What’s in a Name: The Metalanguage of Equivalence



Despite a plethora of theories and decades of efforts to pin down the nature of equivalence, it remains a notoriously contentious topic, so much so that scholars have run the gamut from its deification to its demonization. While many definitions of translation revolve around the concept of equivalence, for some, equivalence in translation is nothing more than a mere myth. This paper will first briefly survey the literature on the different attitudes towards equivalence from the second half of the 20th century. It then goes on to argue that the very naming of ‘equivalence’ has further complicated this inherently multifaceted concept, and despite its naming that implies equal value, it is anything but. Against this backdrop, a new term is proposed instead in an attempt to address some of the concerns arising from the metalanguage of equivalence. Finally, the far-reaching implications of the current project for training translators and for the definition of translation itself are outlined.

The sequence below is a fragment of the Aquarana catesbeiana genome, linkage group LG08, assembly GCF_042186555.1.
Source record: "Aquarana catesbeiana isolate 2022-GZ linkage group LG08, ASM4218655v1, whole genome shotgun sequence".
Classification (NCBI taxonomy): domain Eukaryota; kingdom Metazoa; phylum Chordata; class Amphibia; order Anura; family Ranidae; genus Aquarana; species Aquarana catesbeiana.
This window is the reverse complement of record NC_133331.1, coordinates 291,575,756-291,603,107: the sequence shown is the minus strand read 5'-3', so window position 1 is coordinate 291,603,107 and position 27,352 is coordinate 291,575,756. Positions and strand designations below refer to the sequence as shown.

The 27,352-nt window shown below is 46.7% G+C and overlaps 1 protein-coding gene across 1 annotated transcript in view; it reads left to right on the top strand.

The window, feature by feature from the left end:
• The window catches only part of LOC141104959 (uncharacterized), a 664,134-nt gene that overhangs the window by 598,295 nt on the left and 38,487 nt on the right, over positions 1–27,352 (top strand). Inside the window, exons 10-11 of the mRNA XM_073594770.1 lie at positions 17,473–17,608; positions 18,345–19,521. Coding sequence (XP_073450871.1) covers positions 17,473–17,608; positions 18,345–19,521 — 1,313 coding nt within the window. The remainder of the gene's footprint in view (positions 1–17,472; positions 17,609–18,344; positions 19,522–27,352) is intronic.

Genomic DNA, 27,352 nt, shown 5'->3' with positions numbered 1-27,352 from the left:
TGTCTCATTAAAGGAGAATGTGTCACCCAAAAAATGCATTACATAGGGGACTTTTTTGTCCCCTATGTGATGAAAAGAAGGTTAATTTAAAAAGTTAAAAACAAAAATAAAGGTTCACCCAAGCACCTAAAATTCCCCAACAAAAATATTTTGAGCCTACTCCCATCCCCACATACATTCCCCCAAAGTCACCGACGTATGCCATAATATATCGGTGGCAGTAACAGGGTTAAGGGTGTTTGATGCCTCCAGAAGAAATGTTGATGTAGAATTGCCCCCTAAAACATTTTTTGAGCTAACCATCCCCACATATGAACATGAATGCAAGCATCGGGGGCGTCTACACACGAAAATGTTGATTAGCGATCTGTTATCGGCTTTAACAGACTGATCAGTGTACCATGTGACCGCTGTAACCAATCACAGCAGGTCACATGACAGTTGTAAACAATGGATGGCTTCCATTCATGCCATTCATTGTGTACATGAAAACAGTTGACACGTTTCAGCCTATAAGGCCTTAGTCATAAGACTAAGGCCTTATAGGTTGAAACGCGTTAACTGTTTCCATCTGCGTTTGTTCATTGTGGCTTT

Equivalence, Descriptive Translation Studies, Translation as a cluster concept, Quasivalence, Translation definition

Author Biographies

Hossein Mollanazar, Allameh Tabataba'i University

Associate Professor, Department of English Translation Studies, Faculty of Persian Literature and Foreign Languages, Allameh Tabataba’i University, Tehran, Iran;

Ghodrat Hassani, Damghan University

Assistant Professor, Department of English Language, Faculty of Humanities, Damghan University, Damghan, Iran;


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How to Cite

Mollanazar, H., & Hassani, G. (2021). What’s in a Name: The Metalanguage of Equivalence. Iranian Journal of Translation Studies, 19(74), 41–54. Retrieved from https://journal.translationstudies.ir/ts/article/view/905



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